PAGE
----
Continuing his 19th-century horn odyssey, Alec Frank-Gemmill turns to the Cor solo he uses for Saint-Saëns’ Romance Op 67 on his BIS debut recording, with pianist Alasdair Beatson: The Horn is a Noble and Melancholy Instrument (BIS SACD 2228). Made by Marcel Auguste Raoux in Paris in 1823, Alec compares this solo instrument to the cor d’orchestre he uses for Beethoven’s Horn Sonata Op 17 (see film 1) and offers an insight into practical difficulties in pitching certain notes on the instrument.
At the start of his 19th-century horn odyssey, Alec Frank-Gemmill introduces the Cor d’orchestre natural horn made by Lucien Joseph Raoux in Paris c 1800. Alec played this horn on his recording of Beethoven’s Horn Sonata Op 17 for his BIS debut disc The Horn is a Noble and Melancholy Instrument (BIS SACD 2228). This is the first of four Insight films, each featuring one of the four horns used for the recording, which were matched with four period pianos, played by Alasdair Beatson.
For his first major project using his BBT Fellowship 2014 money, horn player Alec Frank-Gemmill broke new ground in matching four period horns with four period pianos for his debut recording for BIS. The logistics of getting all eight instruments together in one place for the recording in Cologne in January 2016 was only the start for an invigorating musical voyage of discovery with pianist Alasdair Beatson. Taking its title from a typically astute comment by Hector Berlioz (otherwise not included on the disc), the BIS recording The Horn is a Noble and Melancholy Instrument (BIS SACD 2228) is out Spring 2017 and BBT filmed Alec and Alasdair as they recorded the disc.
Continuing his 19th-century horn odyssey, Alec Frank-Gemmill takes the story on to Vienna, where the pumpenvalve instruments are still used today in the Vienna Philharmonic and Symphony Orchestras. The instrument Alec plays, on his BIS debut disc The Horn is a Noble and Melancholy Instrument (BIS SACD 2228), was made by Erste Wiener Productiv-Genossenschaft der Musik-Instrumentenmacher at the end of the 19th century. His chosen repertoire is Franz Strauss’ Nocturno and Schumann’s Romance.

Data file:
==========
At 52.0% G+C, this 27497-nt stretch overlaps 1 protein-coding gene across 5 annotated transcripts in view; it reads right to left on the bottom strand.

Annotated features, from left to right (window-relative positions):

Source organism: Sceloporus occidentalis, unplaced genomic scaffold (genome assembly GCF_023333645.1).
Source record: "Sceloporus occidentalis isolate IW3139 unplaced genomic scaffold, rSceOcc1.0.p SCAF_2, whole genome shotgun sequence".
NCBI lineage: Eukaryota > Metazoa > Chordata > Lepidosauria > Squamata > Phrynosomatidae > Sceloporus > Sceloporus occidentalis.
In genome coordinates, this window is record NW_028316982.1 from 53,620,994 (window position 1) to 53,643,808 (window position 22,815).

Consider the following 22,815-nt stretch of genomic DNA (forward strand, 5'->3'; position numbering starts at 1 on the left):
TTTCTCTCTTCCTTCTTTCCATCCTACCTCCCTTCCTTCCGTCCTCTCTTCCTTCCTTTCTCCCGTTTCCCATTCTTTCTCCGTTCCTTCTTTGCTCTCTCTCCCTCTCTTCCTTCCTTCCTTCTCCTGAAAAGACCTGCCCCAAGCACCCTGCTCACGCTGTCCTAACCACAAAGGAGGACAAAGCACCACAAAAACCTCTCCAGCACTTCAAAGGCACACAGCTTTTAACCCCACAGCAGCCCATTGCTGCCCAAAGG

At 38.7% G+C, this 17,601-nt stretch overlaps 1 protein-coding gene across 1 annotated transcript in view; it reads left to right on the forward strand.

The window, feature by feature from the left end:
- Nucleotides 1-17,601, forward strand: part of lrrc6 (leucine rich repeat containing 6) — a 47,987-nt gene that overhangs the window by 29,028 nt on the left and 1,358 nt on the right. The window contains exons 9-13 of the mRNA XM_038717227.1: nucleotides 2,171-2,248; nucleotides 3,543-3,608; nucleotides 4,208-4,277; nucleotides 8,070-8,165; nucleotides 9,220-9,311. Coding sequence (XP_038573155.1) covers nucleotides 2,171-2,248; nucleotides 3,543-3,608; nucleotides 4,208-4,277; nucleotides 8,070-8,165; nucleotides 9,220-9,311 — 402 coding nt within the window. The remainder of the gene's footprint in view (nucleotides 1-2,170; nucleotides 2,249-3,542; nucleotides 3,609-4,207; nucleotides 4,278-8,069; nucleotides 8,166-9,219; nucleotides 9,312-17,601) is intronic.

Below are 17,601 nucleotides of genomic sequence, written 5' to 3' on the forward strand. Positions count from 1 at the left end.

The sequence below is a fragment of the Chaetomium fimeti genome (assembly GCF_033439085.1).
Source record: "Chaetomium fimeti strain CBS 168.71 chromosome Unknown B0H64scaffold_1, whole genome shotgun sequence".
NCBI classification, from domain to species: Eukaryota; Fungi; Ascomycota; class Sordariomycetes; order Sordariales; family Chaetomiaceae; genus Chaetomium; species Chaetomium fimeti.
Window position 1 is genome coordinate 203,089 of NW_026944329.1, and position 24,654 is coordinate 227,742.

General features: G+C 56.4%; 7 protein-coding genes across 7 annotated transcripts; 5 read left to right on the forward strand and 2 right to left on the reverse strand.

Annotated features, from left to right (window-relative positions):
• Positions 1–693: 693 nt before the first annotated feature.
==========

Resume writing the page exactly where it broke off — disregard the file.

Concluding his 19th-century horn odyssey, Alec Frank-Gemmill turns from Viennese pumpenvalve to the British and French Cor à pistons; in the shape of an early 20th century instrument made by Victor Charles Mahillon, Brussels. Illustrated by excerpts from Dukas’ Villanelle, as featured on his BIS debut disc The Horn is a Noble and Melancholy Instrument (BIS SACD 2228), Alec describes the horn’s versatility in marrying virtuosity when using the pistons and the ability (without pistons) to hark back to the natural horn.
BBT 2014 fellowship winner Alec Frank-Gemmill plays Camille Saint-Saëns’ Morceau de Concert Op. 94 for horn and piano as transcribed and played by harpist Eleanor Johnston at the final BBT Wednesdays at Wilton’s on 24 June 2015.